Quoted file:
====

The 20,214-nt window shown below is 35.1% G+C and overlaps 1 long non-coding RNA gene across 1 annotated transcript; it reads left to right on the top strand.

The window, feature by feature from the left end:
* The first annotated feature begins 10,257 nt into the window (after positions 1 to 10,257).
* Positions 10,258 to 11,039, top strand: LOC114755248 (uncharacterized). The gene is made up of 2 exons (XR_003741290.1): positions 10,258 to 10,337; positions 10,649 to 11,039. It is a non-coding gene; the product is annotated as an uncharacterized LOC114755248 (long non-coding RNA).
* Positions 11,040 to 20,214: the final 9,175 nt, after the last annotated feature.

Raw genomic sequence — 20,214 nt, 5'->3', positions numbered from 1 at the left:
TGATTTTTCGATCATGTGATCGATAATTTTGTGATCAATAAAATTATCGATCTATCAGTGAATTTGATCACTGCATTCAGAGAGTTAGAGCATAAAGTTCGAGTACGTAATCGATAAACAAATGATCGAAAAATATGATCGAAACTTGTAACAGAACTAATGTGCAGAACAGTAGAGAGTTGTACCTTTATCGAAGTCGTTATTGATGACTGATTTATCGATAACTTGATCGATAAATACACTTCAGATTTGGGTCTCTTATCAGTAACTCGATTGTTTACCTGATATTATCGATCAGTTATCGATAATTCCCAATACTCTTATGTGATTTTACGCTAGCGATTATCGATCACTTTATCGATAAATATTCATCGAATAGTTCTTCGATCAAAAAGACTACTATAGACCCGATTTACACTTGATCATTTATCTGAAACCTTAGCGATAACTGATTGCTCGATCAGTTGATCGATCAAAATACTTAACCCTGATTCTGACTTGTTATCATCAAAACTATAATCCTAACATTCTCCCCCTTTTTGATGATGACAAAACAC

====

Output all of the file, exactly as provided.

The 20,214-nt window shown below is 35.1% G+C and overlaps 1 long non-coding RNA gene across 1 annotated transcript; it reads left to right on the top strand.

The window, feature by feature from the left end:
* The first annotated feature begins 10,257 nt into the window (after positions 1 to 10,257).
* Positions 10,258 to 11,039, top strand: LOC114755248 (uncharacterized). The gene is made up of 2 exons (XR_003741290.1): positions 10,258 to 10,337; positions 10,649 to 11,039. It is a non-coding gene; the product is annotated as an uncharacterized LOC114755248 (long non-coding RNA).
* Positions 11,040 to 20,214: the final 9,175 nt, after the last annotated feature.

Raw genomic sequence — 20,214 nt, 5'->3', positions numbered from 1 at the left:
TGATTTTTCGATCATGTGATCGATAATTTTGTGATCAATAAAATTATCGATCTATCAGTGAATTTGATCACTGCATTCAGAGAGTTAGAGCATAAAGTTCGAGTACGTAATCGATAAACAAATGATCGAAAAATATGATCGAAACTTGTAACAGAACTAATGTGCAGAACAGTAGAGAGTTGTACCTTTATCGAAGTCGTTATTGATGACTGATTTATCGATAACTTGATCGATAAATACACTTCAGATTTGGGTCTCTTATCAGTAACTCGATTGTTTACCTGATATTATCGATCAGTTATCGATAATTCCCAATACTCTTATGTGATTTTACGCTAGCGATTATCGATCACTTTATCGATAAATATTCATCGAATAGTTCTTCGATCAAAAAGACTACTATAGACCCGATTTACACTTGATCATTTATCTGAAACCTTAGCGATAACTGATTGCTCGATCAGTTGATCGATCAAAATACTTAACCCTGATTCTGACTTGTTATCATCAAAACTATAATCCTAACATTCTCCCCCTTTTTGATGATGACAAAACAC